Interview

The Big Indie Interviews: Huey Games runs us through mixing old and new with Wreckout

The Big Indie Interviews: Huey Games runs us through mixing old and new with Wreckout

The Big Indie Pitch is a regular event run by the makers of PocketGamer.biz. It sees indie developers engage in a speed-dating-style pitching competition for fame and those sweet, sweet promotional packages.

The event gives indies four minutes to pitch their games to a panel of press, publishers, and industry pundits. The judges then pick three winners and everybody gets valuable feedback.

The indie view

The Big Indie Pitch is getting bigger and bigger as we bring it to events all across the world. To give you an idea of what the event is like, who attends the events and the games on show, we've sat down with a number of past BIP contestants to offer their views.

The Pitch goes digital

Today, we're speaking to Rob Hewson from Huey Games, who submitted Wreckout to The Big Indie Pitch (Mobile Edition) at Pocket Gamer Connects Digital #1 and walked away with the prize for third place.

PocketGamer.biz: Tell us a little about yourself and your indie studio. Who is in the team and what are their inspirations?

Rob Hewson: There are three company founders with 50-something years of combined industry experience, but one is semi-retired so it is myself and John Ogden fulltime. My background is as a Lead Designer and Game Director of 15 years, and John has 22 years as a Technical Lead. On Wreckout specifically, there's also Jonathan Port as the lead gameplay programmer, and various other partners and contractors.

John is the technical wizard who gets right down to the metal, in the past, he has built bespoke game engines from the ground up and cutting edge graphical pipelines, so he has a deep level of knowledge. Jonathan is one of the best gameplay programmers I have ever worked with because he has a natural instinct for great game design. He and I are always on the same wavelength, bouncing ideas back and forth and iterating at lightning speed.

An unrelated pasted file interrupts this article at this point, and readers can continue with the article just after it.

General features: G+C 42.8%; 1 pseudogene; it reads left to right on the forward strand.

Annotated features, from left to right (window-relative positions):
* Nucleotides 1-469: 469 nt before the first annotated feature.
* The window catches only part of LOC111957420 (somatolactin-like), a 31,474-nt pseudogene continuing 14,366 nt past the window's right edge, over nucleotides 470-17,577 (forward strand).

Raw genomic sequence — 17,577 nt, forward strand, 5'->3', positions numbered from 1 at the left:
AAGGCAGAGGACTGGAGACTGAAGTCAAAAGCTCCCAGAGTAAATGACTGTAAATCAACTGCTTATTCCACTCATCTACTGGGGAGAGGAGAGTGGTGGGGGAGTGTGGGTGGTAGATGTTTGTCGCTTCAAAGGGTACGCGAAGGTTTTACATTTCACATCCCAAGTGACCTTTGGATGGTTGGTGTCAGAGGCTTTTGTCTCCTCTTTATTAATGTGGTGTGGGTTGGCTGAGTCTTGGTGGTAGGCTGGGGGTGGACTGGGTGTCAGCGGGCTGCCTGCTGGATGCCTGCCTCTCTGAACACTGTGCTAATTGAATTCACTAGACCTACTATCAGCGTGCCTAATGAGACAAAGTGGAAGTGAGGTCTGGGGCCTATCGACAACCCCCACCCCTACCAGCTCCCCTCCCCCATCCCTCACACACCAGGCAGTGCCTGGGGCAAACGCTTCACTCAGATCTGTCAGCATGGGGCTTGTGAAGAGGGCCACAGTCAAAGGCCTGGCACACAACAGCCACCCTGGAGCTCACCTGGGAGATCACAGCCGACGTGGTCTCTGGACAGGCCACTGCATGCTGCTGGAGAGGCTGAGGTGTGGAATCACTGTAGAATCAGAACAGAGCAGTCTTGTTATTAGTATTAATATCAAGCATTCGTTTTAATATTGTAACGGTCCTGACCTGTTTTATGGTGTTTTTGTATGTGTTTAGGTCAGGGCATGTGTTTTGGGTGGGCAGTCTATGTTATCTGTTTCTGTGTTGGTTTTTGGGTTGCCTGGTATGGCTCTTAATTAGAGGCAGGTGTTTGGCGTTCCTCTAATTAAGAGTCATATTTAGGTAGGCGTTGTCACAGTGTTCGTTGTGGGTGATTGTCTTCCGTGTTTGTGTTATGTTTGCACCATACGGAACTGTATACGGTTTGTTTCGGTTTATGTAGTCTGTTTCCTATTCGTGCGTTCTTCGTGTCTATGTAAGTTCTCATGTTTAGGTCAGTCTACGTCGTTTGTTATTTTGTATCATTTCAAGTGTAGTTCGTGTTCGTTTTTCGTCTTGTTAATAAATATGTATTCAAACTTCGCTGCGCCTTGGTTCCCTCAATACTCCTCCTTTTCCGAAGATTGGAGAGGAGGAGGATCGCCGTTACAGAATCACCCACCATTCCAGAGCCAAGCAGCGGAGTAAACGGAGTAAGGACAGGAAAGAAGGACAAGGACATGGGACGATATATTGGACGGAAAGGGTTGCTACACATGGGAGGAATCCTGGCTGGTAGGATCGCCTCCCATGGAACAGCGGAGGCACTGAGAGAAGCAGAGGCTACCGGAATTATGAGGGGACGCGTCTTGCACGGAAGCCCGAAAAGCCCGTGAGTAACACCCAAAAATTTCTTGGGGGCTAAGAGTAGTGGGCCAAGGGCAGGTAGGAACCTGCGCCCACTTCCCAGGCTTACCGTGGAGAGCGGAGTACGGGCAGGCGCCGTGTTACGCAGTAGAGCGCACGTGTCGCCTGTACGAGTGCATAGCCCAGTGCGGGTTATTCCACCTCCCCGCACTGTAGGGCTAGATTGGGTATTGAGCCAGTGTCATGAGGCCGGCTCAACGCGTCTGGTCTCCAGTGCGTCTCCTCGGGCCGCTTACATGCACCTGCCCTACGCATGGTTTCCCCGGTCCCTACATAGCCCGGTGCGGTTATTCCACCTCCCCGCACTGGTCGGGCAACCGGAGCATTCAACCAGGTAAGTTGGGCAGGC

Tell us about Wreckout that you pitched at the competition.

Wreckout is an arcade multiplayer for the eSports generation. It's like a fusion of Speedball, Breakout and Rocket League but with the speed and intensity of tennis. The thing which really excites us about Wreckout is that although the most skillful player usually wins, matches are always white-knuckle, knife-edge affairs. When we take Wreckout to events we get crowds gathering around, and things get incredibly noisy and competitive.

What do you think are the most unique and interesting aspects of Wreckout that gamers may never have seen before?

There were two key eureka moments early in development. The first was devising the unique vehicle-slingshot mechanic which is at the heart of the Wreckout experience. You fling the ball around like a Hammer-thrower at the Olympics, but with your vehicle in place of the athlete, which is incredibly fun in and of itself. It's intuitive, physics-driven, and has simple controls, but there's also a huge level of depth for committed players to master.

The second eureka moment was implementing the Breakout-style bricks. Before this, we actually had goalposts, like other games in the genre, but they have the disadvantage of disrupting the fast-flowing nature of the game each time somebody scores. The addition of the bricks not only maintains the tempo, but it also creates a natural feedback loop - the player who is in the lead has less remaining bricks to aim for, which keeps matches on a knife-edge.

Wreckout really looks to blend both the modern with retro, and has a lot of classic gaming inspirations at its core. Is classic old school gaming something that you consciously looked to tap into when creating Wreckout?

Our term for that blend is "neo-retro" and it is a core theme running through our catalogue of games. In the case of Wreckout, we wanted to capture the frantic multiplayer feel we remember from games like Micro Machines and Speedball and to leverage the familiarity of Breakout while offering a completely fresh experience. These retro influences speak to the first of our core pillars for Wreckout; pick-up-and-play, while the "neo" part of the equation is found in the modern feature set and presentation style which supports the remaining pillars; depth and mastery, watchability and expandability.

Multiplayer games, especially couch-based, have become a really popular genre in recent years as retro gaming has seen a revival. What made you choose this genre, and what do you think you bring to it that may not have been seen before?